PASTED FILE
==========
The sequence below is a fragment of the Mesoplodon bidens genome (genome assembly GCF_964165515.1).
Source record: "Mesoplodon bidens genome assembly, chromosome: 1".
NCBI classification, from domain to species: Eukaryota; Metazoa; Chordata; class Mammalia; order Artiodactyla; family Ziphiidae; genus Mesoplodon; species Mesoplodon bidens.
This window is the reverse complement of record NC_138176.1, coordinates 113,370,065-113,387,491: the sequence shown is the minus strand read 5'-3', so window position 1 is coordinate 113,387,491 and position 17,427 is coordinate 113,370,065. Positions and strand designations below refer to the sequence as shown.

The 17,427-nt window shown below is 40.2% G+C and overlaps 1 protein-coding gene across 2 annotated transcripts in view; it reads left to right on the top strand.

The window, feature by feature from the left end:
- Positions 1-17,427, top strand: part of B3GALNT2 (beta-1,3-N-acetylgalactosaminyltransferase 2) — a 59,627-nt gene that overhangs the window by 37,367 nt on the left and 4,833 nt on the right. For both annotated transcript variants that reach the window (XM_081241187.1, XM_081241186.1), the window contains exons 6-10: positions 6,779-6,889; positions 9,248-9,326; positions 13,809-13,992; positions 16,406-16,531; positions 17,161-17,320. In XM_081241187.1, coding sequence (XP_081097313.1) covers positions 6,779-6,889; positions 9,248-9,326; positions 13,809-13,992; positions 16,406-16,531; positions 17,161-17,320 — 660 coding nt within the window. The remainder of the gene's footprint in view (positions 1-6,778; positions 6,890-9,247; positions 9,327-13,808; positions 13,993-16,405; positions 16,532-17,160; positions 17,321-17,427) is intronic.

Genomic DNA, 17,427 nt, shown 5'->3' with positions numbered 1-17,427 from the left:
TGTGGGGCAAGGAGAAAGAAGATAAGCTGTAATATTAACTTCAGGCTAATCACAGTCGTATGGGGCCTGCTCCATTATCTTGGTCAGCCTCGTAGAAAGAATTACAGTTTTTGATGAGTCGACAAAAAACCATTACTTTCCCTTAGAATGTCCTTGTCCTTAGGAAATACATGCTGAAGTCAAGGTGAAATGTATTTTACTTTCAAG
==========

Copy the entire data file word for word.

The sequence below is a fragment of the Mesoplodon bidens genome (genome assembly GCF_964165515.1).
Source record: "Mesoplodon bidens genome assembly, chromosome: 1".
NCBI classification, from domain to species: Eukaryota; Metazoa; Chordata; class Mammalia; order Artiodactyla; family Ziphiidae; genus Mesoplodon; species Mesoplodon bidens.
This window is the reverse complement of record NC_138176.1, coordinates 113,370,065-113,387,491: the sequence shown is the minus strand read 5'-3', so window position 1 is coordinate 113,387,491 and position 17,427 is coordinate 113,370,065. Positions and strand designations below refer to the sequence as shown.

The 17,427-nt window shown below is 40.2% G+C and overlaps 1 protein-coding gene across 2 annotated transcripts in view; it reads left to right on the top strand.

The window, feature by feature from the left end:
- Positions 1-17,427, top strand: part of B3GALNT2 (beta-1,3-N-acetylgalactosaminyltransferase 2) — a 59,627-nt gene that overhangs the window by 37,367 nt on the left and 4,833 nt on the right. For both annotated transcript variants that reach the window (XM_081241187.1, XM_081241186.1), the window contains exons 6-10: positions 6,779-6,889; positions 9,248-9,326; positions 13,809-13,992; positions 16,406-16,531; positions 17,161-17,320. In XM_081241187.1, coding sequence (XP_081097313.1) covers positions 6,779-6,889; positions 9,248-9,326; positions 13,809-13,992; positions 16,406-16,531; positions 17,161-17,320 — 660 coding nt within the window. The remainder of the gene's footprint in view (positions 1-6,778; positions 6,890-9,247; positions 9,327-13,808; positions 13,993-16,405; positions 16,532-17,160; positions 17,321-17,427) is intronic.

Genomic DNA, 17,427 nt, shown 5'->3' with positions numbered 1-17,427 from the left:
TGTGGGGCAAGGAGAAAGAAGATAAGCTGTAATATTAACTTCAGGCTAATCACAGTCGTATGGGGCCTGCTCCATTATCTTGGTCAGCCTCGTAGAAAGAATTACAGTTTTTGATGAGTCGACAAAAAACCATTACTTTCCCTTAGAATGTCCTTGTCCTTAGGAAATACATGCTGAAGTCAAGGTGAAATGTATTTTACTTTCAAG